Free State of Jones
History and adapation
Whenever a new movie comes out that addresses the period of slavery in the United States, viewers must confront that sordid history anew. In 2013, we saw 12 Years a Slave, and a month ago, we saw a remake of the miniseries Roots. Now comes Free State of Jones, another of the many films that are “based on a true story.” (See my column “Not Based on a True Story,” Jan. 30, 2015.)
We easily decry the evil of “those people,” whose racism is so blatant and so violent. But this doesn’t necessarily challenge our more subtle or hidden racism today.
In this new film, like many others, we get a mix of history and adaptation for dramatic purposes. The story of Newton Knight is certainly compelling. A native of Mississippi, he deserted the Confederate army, along with others from Jones County, and led a guerrilla war against the Confederates with an army of up to five hundred people that included runaway slaves.
Director and cowriter Gary Ross, who also made Seabiscuit and The Hunger Games, tells the story with an eye on the motivations for Knight’s actions. He’s fortunate to have an actor as excellent as Matthew McConaughey to fill that role. His look and speech fit perfectly.
A medical orderly in the Confederate army, Knight leaves to bury a kinsman, a boy from his home county who was conscripted into the army by force, then killed on the battlefield. Back in Jones County, he learns that local Confederate soldiers are taking people’s food as a tax, leaving them without enough to survive the winter.
When he helps a family stand up to some soldiers, driving them away with guns, he becomes a fugitive and is hunted as a deserter. He hides in a nearby swamp with several runaway slaves.
The Newton Knight of the movie is a natural leader who gives speeches that draw on Scripture and class struggle. One motivation for him and others to desert the army is the “Twenty Negro Law,” which excuses one white man from the war for every 20 black slaves he owns. Knight says, “This isn’t our war.”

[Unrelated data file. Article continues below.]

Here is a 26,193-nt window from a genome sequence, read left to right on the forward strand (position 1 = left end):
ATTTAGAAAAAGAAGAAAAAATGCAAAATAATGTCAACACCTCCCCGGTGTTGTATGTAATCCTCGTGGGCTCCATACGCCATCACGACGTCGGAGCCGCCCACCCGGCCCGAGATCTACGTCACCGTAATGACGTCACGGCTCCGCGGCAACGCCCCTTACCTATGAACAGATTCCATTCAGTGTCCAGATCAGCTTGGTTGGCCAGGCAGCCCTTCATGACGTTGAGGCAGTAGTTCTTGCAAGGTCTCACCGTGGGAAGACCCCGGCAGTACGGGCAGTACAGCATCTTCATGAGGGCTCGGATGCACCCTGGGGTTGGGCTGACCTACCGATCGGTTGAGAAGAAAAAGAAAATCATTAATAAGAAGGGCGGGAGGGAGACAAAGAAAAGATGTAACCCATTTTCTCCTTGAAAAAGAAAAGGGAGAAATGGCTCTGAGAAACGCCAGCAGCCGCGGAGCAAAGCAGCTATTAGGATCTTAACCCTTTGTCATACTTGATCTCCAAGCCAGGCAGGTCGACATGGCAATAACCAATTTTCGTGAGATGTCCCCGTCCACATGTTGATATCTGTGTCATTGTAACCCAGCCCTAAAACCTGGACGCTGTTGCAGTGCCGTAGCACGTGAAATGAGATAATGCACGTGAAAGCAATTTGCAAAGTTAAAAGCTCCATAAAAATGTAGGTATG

Ross keeps us informed of the time frame for different parts of the story by showing the dates. He also moves forward at different points to 1948 to show Knight’s great-grandson Davis Knight on trial for miscegenation, illegal according to Mississippi law. This is confusing at first but becomes pertinent as we learn more of Newton Knight’s story.
While it is a fascinating film, Free State of Jones raises several questions. One is how we view films like this that portray the evils of racism. Knight comes across early as a kind of white savior, though black slaves are given important dialogue and screen time. Knight also is a bit too good. A film (even at two-and-a-quarter hours) can’t cover the complexity of such an individual. But the real Knight had his share of flaws.
While the Knight of the movie has a son by Rachel, a slave, played beautifully by Gugu Mbatha-Raw, the real Knight had three families with three different women and fathered dozens of mixed-race children. He was a man of strong principles, quick to have a knife at the throat of anyone who rubbed him the wrong way, according to Smithsonian Magazine.
A related question regards our response to such films. We easily decry the evil of “those people,” whose racism is so blatant and so violent. But this doesn’t necessarily challenge our more subtle or hidden racism today. This is not a criticism of the film, which is telling a story from the past. But it is a caution about how we view it.
Then there’s the depiction of religion in the film. Knight was a Primitive Baptist who often quoted Scripture. And references to Scripture and to God occur in the film. But you won’t find references to Jesus’ teachings about nonviolence. As McConaughey said in an interview with the Daily Beast, Knight “was not a ‘turn the other cheek’ New Testament guy.” Redemptive violence is clearly presented here, though ultimately it didn’t work. Laws changed, and people changed, though the film only implies that; we don’t see it.
Free State of Jones is rated R for brutal battle scenes and disturbing graphic images.
All reviews express the opinions of the reviewer, not necessarily the views of Third Way.